choosing school

Bee's picture
Mon, 06/13/2011 - 09:30 -- Bee

Ever since his fourteenth birthday my son has been exasperated with me, and frequently asks why I do, oh, anything and everything.

I quickly learned to answer "Because I am old, and stupid."

He accepted this, and proceeded with the activities most dear to an adolescent.

Except one day he asked why I was doing something so obviously routine and necessary I answered "Because I am old, and stupid, and boring!"

He paused, thought about it, and replied "You're not boring."

Hilarious, accurate, and probably not intended as a compliment. My faults as a parent and human are numerous, but my offspring do acknowledge that I am interesting - exasperating, yes, but they say I provide high entertainment value.

The least offensive word to describe my antics is 'quirky,' but beyond my tendency to pontificate and obsess I have always kept them well supplied with novelty: moving to a new country, traveling the world, hanging out with scientists and historians and musicians and circus performers. We've had grand adventures.

And throughout our twenty years together they have rarely, and only very reluctantly, attended school. Because I do not approve of the formal institution, but also because they are. . . eccentric. My daughter was performing in front of thousands of strangers by age nine, my son has worn a suit and bow-ties ever since he could walk. They have strong opinions. About everything.

From the earliest age the children have made their own choices at every critical juncture. My daughter attended perhaps two years of school, total, before deciding to go to university. My son has clocked more time in regular classrooms, but he dropped out a few years ago.

What has he been doing with his time? Animation. Film. Theatre. Physics. And a few months ago he asked for tutoring in the core curriculum subjects - to catch up on dread topics like 'how to write a formal essay' and 'how to conjugate French verbs.'

Doom! Because this was the first step back to institutional learning. And there was no arguing with his desire, because as he pointed out, it is hard to make friends in a new place when you never meet anyone your own age.

I harboured a sincere hope that he would not be able to find a school, and the city cooperated - it is difficult to enter UK schools at age 14 because of the way the curriculum is structured, and central London is wildly oversubscribed.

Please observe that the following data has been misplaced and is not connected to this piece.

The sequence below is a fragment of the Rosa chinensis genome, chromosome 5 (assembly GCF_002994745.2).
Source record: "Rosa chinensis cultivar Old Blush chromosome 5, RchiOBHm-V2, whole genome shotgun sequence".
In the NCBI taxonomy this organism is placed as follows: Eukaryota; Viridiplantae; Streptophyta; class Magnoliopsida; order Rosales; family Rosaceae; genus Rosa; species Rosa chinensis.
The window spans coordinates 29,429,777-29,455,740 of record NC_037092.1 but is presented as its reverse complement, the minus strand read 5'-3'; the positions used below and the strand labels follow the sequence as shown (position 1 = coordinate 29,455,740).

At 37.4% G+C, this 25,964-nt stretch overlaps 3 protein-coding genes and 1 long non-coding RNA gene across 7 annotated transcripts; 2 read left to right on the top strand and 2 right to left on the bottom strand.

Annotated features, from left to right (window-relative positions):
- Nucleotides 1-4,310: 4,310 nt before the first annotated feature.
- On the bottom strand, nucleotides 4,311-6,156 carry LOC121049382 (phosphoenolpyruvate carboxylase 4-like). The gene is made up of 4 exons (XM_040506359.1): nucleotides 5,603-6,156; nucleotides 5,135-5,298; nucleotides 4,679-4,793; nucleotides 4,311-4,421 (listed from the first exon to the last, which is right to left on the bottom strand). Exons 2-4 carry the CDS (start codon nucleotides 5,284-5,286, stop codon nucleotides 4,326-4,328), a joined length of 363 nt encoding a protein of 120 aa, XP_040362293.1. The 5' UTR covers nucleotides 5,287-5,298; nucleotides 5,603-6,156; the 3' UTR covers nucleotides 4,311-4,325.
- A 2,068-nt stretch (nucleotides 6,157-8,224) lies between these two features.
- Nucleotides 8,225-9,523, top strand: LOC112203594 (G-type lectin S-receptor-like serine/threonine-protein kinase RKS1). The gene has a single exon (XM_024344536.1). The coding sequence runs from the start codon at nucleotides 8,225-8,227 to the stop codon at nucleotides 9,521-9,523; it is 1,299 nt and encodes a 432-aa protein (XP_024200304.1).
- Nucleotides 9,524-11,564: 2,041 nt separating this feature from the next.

I put him on the wait list for the nearest and least horrid school, and felt relief every few weeks when another letter arrived notifying us that there were no places available. In fact, he was taken off the list three times, as the default is that people in our position put the kid in private school. I wanted to tell him his wish was impossible to fulfil, but that would have been wrong. I just kept putting him back on the list.

Last week, the school called - a place had opened - did he still want to attend?

Every last shred of me wanted to say no, turn down the spot, lie to my kid if necessary. But to do so would be unethical and contrary to the very reasons I have kept the children out of school. I wanted them to learn from life, to make their own choices, pursue their own interests, make mistakes, fail, try again, on their own terms, for their own reasons.

Fundamentally it is up to my son to decide. And he chose. . . school.

This is England, so school means uniforms. Structure. Schedules. Tests.

Over the weekend we filled out his schedule. He had never been directly confronted with the fact that the school system is divided explicitly into college prep and vocational, even at this age. My kid is of course, before he even shows up on the first day, college prep. Because his parents and sister have attended university. No point debating, or even meeting the child, this is just the disastrously unfair way the system works.

The schedules are a morass of flow charts, acronyms, and conflict: if you take triple science, you cannot take media studies. If you take art you cannot take drama. If you take the college prep route you are excluded from the option of vocational skills classes, no matter how interesting. Does any of this make sense? Not if you care about education as opposed to test results.

My kid started arguing and I pointed out that school is about training clerks, soldiers, and clergy. I said "Don't think, just obey!" Then I started laughing wildly.

And this morning I waved as he walked away.

Comments

Susan's picture
Submitted by Susan on

M2 is still a tiny little petite thing, coming in around 25th percentile on height, so I'm not being towered over by everyone yet, but I imagine that day will come!

I don't have nostalgic thoughts about the peninsula, except I miss driving those roads sometimes. Everything else, I can take a pass on.

Yeah, yay ferries!

"Do not forget. Remember and warn." -- Plaque fixed to the hollow shell of Sarajevo's National Library

Bee's picture
Submitted by Bee on

Yep, six eight! Alarming!

He isn't the biggest manga fan, but Mina is (in fact, she is studying visual anthropology with a focus on Japan and comics) and she would totally love to have a penpal. If Jo is interested? Mina is seriously great as a manga mentor, she really has a very good and strongly feminist take on the whole scene!

Bee's picture
Submitted by Bee on

Aw, thanks! And I agree, everyone who loves PG Wodehouse is extra special!

Figuring out the whole school thing has been by far the hardest part of being a parent. And it never stops, school just drags on and on and on....

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